Upcycling Food Waste Can Make a Difference—And These 12 Organizations Prove It #FoodTank

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To begin this newsletter, I want to make sure that everyone reading this in the United States has information about how to register to vote and how to request a mail-in ballot. No matter your political affiliation, voting is not just a right, but a responsibility. For more information, you can visit vote.gov and vote.org. For resources on voting by mail, visit the U.S. Vote Foundation or the Election Management Resources from the U.S. Election Assistance Committee.

The upcoming U.S. election is critical because the urgency of the issues we face is greater than ever before. More than two dozen scientists agree that “climate disruption is now locked in.” The wildfires on the West Coast, stronger slow-moving hurricanes along the Gulf, and record heatwaves are a harbinger of what’s to come.

Our food production and consumption practices need to change in response. In the U.S. alone, emissions from food waste are equivalent to 37 million cars’ worth of greenhouse gases, according to the World Wildlife Fund. Instead of continuing this cycle of production and destruction, we have to think about wasting less and using our food resources more efficiently to help keep our planet healthy.

This is the idea behind upcycling food—taking quality ingredients that would otherwise be wasted and turning them into nutritious and ecologically friendly snacks, beverages, and meals. The food wasted in a year contains enough calories to feed every undernourished person on Earth, according to the WWF. Upcycling is a realistic way to help bridge that gap, which is why the recently formed Upcycled Food Association has brought together over 90 upcycling brands to advocate for standards and policies that can help reduce food waste.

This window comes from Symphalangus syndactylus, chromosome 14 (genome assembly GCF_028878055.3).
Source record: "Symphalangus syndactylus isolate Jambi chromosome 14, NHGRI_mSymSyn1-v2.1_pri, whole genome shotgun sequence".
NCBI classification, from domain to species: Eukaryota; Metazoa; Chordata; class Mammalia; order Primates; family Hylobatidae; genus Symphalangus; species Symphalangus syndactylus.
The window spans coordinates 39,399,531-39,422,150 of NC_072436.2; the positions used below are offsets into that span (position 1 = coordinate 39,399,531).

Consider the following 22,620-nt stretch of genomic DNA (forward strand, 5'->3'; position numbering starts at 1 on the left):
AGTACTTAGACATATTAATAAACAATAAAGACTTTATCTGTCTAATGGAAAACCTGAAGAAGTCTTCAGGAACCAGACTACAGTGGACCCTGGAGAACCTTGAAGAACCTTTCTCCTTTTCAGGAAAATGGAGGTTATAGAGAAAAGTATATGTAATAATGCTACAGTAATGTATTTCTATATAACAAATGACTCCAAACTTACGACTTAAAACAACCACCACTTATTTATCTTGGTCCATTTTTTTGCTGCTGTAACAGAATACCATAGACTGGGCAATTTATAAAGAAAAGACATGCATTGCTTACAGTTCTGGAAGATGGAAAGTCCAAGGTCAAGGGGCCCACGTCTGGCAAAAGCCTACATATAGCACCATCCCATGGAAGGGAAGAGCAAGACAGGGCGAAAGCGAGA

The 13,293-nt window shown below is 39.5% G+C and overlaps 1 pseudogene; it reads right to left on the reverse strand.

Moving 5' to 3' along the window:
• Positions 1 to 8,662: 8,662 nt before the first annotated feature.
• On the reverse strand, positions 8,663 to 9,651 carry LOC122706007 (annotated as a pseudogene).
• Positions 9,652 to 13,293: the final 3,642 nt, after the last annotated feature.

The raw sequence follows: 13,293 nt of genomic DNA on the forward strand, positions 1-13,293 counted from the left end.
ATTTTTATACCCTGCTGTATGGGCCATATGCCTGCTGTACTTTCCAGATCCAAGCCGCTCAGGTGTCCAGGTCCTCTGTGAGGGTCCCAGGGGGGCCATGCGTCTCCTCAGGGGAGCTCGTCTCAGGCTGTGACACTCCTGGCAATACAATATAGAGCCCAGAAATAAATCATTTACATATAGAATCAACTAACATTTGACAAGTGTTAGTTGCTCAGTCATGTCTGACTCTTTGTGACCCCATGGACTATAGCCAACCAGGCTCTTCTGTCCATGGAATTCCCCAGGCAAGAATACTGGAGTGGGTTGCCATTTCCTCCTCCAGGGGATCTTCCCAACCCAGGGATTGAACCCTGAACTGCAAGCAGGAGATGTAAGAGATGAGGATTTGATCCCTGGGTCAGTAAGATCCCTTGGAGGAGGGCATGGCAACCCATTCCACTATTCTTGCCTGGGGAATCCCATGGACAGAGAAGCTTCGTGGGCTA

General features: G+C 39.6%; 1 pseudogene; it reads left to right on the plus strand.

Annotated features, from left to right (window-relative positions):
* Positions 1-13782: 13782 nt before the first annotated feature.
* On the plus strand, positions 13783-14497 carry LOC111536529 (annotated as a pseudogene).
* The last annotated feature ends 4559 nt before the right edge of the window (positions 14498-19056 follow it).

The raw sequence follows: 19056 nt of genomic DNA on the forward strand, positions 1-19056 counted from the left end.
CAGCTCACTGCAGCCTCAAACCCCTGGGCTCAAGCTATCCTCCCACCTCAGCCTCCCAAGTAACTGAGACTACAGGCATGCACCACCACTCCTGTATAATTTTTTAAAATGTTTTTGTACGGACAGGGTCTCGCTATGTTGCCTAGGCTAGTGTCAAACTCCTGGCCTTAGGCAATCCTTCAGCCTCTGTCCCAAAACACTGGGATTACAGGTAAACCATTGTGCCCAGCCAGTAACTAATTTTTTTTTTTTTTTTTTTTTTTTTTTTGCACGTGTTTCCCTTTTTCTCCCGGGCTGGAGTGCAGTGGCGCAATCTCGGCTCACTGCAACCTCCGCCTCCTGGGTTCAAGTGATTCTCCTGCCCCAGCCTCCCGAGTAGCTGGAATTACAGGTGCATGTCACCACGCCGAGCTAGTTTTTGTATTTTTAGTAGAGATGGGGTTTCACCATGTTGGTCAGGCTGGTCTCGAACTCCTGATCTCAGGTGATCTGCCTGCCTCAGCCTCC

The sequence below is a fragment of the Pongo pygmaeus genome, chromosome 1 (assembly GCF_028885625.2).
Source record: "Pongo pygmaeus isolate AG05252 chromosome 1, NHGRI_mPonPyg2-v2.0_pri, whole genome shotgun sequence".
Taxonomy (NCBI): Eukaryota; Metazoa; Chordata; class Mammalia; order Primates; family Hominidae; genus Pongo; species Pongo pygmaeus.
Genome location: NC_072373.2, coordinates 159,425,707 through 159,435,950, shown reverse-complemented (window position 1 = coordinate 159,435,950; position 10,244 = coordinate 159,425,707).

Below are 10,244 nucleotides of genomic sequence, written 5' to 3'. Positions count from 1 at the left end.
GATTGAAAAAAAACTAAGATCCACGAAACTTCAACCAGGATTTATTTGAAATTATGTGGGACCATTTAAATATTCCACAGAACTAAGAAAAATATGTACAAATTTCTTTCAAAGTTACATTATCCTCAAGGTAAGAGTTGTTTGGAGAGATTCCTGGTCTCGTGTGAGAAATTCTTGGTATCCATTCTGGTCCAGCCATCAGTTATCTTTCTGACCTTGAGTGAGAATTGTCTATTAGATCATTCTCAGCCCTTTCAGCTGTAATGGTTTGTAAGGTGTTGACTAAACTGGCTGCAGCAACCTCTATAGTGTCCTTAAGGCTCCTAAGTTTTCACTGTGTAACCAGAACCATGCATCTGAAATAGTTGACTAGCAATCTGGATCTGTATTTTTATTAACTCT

In honor of International Day of Awareness of Food Loss and Waste next Tuesday, Sept. 29, Food Tank is spotlighting 12 companies and nonprofits giving a second life to wasted food through upcycling: Aqua Botanical, Australia; KROMKOMMER, The Netherlands; Matriark Foods, United States; NETZRO, United States; Pure Plus+, United States; RISE + WIN Brewing Co., Japan; Rubies in the Rubble, United Kingdom; Sweet Benin, West Africa; Toast Ale, United Kingdom; Treasure8, United States; Upcycled Grain Project, New Zealand; and Wize Monkey, Canada.

Learn more about each of these organizations—and where you can find their products—by CLICKING HERE.
Over the past week, I’ve been watching with horror as farmworkers on the U.S. West Coast face a seemingly impossible choice: go to work during a global pandemic with wildfires raging perilously close, or stay home safe without pay. The wildfires are just one more threat to workers’ well-being—and like this particularly devastating Atlantic hurricane season and the Australian bush fires late last year and into 2020, they are made worse by climate change.

I am sharing this article via FoodTank.com, and it was written by Danielle Nierenberg.

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